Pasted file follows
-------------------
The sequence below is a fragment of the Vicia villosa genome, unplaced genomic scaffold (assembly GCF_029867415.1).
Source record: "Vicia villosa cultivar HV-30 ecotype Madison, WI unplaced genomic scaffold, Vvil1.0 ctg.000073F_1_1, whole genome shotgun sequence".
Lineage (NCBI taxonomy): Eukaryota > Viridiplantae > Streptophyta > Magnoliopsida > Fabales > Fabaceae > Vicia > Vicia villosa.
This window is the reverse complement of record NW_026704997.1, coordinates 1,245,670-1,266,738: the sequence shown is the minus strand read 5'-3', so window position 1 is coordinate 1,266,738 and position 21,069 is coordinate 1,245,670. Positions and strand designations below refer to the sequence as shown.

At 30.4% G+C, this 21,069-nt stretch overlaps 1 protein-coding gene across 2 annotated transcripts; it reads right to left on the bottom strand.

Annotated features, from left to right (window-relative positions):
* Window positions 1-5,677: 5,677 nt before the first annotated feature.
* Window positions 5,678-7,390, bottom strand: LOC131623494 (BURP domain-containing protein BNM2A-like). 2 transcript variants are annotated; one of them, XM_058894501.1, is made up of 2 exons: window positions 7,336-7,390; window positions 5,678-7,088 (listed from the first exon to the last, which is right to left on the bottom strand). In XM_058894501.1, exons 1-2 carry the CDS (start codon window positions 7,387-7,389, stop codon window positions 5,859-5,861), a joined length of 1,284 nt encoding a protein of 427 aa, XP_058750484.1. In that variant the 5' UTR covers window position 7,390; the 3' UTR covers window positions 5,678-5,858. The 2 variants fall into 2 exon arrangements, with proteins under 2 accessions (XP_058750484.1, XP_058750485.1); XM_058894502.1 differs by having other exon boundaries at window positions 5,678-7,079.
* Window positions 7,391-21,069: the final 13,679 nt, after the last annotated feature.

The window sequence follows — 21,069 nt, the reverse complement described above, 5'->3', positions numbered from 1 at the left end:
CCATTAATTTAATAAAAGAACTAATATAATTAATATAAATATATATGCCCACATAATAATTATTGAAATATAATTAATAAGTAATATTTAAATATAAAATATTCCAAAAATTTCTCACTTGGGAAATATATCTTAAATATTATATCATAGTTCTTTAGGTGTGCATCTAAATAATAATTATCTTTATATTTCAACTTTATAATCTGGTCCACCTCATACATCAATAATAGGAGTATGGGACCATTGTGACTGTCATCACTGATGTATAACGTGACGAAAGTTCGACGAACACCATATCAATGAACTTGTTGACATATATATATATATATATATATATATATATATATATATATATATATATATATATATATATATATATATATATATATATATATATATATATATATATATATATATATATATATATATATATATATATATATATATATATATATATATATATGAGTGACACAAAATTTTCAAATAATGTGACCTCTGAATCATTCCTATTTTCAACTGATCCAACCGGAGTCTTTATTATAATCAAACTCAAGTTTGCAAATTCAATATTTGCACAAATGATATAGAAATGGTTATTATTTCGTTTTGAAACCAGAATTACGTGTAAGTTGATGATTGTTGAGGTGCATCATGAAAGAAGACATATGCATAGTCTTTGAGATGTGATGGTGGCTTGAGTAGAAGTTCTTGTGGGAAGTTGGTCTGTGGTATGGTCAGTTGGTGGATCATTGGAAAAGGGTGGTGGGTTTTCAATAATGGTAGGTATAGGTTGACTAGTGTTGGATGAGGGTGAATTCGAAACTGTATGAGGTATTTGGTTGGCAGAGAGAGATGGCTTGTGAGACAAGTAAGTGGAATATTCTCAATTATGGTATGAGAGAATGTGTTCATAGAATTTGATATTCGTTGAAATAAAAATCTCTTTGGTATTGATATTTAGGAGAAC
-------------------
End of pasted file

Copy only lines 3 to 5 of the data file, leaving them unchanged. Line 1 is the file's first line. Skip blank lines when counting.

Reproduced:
Lineage (NCBI taxonomy): Eukaryota > Viridiplantae > Streptophyta > Magnoliopsida > Fabales > Fabaceae > Vicia > Vicia villosa.
This window is the reverse complement of record NW_026704997.1, coordinates 1,245,670-1,266,738: the sequence shown is the minus strand read 5'-3', so window position 1 is coordinate 1,266,738 and position 21,069 is coordinate 1,245,670. Positions and strand designations below refer to the sequence as shown.

At 30.4% G+C, this 21,069-nt stretch overlaps 1 protein-coding gene across 2 annotated transcripts; it reads right to left on the bottom strand.